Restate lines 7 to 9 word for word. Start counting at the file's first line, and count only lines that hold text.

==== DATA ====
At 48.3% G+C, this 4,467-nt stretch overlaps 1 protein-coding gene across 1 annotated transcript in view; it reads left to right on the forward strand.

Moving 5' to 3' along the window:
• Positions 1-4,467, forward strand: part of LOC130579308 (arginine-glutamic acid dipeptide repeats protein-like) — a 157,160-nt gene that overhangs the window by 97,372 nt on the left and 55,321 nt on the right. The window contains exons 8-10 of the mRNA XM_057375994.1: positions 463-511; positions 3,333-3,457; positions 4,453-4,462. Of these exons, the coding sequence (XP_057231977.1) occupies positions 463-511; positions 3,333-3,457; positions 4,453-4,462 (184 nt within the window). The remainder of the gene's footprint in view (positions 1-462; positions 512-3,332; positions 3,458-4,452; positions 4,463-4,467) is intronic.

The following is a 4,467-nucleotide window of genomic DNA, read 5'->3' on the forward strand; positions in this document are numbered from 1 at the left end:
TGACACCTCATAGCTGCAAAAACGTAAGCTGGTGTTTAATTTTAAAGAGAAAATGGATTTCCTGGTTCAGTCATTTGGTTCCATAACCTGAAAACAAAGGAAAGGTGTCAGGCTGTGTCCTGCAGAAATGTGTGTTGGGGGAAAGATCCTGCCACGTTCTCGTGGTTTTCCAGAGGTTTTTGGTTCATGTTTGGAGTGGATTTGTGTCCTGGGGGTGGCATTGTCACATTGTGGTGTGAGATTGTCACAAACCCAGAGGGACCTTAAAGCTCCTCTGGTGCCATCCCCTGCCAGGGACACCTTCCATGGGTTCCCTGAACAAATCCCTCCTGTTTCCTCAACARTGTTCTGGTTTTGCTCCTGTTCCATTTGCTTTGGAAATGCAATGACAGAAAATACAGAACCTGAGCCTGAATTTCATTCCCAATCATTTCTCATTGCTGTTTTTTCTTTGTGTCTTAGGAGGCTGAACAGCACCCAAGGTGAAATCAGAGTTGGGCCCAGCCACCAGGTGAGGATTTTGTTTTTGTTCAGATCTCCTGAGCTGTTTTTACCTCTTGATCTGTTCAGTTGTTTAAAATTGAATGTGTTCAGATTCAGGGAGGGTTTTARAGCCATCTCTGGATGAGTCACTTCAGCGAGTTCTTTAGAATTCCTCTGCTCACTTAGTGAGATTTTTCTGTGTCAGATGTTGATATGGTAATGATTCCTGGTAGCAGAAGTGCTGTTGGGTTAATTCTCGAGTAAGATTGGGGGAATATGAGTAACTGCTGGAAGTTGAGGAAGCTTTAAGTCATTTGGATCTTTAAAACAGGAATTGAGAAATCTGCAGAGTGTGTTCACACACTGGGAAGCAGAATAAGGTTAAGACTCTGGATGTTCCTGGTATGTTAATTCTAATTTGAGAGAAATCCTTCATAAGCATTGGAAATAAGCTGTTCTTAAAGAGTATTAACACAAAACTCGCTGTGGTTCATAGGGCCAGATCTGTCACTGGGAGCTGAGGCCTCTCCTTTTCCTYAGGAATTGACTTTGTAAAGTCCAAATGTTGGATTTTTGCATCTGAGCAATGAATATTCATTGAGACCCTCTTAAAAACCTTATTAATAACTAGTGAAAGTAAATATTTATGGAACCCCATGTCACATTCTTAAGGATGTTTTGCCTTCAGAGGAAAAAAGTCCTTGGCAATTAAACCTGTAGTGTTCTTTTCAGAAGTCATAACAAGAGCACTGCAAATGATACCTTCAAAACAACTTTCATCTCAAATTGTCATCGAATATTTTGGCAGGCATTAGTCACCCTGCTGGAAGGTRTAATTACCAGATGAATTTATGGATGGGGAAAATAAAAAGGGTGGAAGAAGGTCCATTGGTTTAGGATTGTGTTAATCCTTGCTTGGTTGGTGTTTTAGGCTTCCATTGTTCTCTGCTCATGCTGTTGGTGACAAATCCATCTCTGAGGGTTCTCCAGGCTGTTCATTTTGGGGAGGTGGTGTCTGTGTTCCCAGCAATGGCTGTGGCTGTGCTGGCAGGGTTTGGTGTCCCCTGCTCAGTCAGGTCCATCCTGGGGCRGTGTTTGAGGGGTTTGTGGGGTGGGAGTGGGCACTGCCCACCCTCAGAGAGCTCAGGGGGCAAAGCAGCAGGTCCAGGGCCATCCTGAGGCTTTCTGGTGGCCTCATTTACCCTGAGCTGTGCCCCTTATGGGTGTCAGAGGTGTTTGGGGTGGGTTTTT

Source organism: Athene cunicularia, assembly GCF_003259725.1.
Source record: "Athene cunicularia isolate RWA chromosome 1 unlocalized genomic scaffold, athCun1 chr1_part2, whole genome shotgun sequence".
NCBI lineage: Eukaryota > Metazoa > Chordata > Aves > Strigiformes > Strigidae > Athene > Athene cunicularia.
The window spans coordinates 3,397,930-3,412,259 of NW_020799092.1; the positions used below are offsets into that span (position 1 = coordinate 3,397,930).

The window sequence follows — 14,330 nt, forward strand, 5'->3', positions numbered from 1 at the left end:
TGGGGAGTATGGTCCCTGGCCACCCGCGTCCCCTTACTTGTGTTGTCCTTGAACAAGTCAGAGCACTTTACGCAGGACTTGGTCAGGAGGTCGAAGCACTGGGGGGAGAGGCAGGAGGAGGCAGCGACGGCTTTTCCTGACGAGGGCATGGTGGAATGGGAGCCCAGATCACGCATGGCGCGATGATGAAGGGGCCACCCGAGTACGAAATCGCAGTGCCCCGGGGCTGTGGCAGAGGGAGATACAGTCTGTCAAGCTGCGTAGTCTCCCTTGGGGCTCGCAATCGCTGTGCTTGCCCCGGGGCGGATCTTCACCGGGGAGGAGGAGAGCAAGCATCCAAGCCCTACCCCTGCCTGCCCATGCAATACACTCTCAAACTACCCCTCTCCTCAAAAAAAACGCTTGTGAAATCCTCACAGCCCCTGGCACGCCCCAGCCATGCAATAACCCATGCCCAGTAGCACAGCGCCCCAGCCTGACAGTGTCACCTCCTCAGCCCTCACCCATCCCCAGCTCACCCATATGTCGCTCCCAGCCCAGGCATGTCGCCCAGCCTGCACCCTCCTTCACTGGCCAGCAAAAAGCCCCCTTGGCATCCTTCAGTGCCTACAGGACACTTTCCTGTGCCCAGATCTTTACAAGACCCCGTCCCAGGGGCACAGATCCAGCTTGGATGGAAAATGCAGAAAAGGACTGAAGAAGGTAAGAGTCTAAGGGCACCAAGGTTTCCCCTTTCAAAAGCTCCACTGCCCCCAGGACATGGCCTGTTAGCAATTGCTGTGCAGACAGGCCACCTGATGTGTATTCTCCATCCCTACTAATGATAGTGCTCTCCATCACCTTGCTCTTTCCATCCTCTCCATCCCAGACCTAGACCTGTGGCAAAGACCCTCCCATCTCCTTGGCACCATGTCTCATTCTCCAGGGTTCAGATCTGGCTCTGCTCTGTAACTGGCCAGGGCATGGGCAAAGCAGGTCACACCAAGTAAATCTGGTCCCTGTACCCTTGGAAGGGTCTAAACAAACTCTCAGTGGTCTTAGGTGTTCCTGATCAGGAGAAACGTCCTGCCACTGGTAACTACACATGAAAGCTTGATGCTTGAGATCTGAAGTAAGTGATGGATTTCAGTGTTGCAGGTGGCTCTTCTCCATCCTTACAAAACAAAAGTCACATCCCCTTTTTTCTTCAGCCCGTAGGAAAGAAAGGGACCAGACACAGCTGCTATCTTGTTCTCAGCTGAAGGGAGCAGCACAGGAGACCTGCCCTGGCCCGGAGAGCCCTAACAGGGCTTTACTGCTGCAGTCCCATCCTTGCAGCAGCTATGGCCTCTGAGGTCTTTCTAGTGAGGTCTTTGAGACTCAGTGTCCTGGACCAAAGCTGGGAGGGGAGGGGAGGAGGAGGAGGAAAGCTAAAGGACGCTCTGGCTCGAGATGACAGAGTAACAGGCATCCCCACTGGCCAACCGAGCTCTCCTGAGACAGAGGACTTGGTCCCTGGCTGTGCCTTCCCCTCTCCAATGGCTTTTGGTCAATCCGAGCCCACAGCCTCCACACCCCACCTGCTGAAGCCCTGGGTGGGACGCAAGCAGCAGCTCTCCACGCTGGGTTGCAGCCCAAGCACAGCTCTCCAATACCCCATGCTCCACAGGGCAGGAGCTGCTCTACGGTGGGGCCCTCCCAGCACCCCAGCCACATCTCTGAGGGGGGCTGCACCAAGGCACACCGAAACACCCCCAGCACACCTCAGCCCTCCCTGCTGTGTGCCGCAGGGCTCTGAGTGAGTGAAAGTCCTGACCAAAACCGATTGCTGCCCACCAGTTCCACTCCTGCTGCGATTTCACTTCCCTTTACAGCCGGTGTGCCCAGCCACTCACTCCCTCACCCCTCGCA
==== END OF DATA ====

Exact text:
Source record: "Athene cunicularia isolate RWA chromosome 1 unlocalized genomic scaffold, athCun1 chr1_part2, whole genome shotgun sequence".
NCBI lineage: Eukaryota > Metazoa > Chordata > Aves > Strigiformes > Strigidae > Athene > Athene cunicularia.
The window spans coordinates 3,397,930-3,412,259 of NW_020799092.1; the positions used below are offsets into that span (position 1 = coordinate 3,397,930).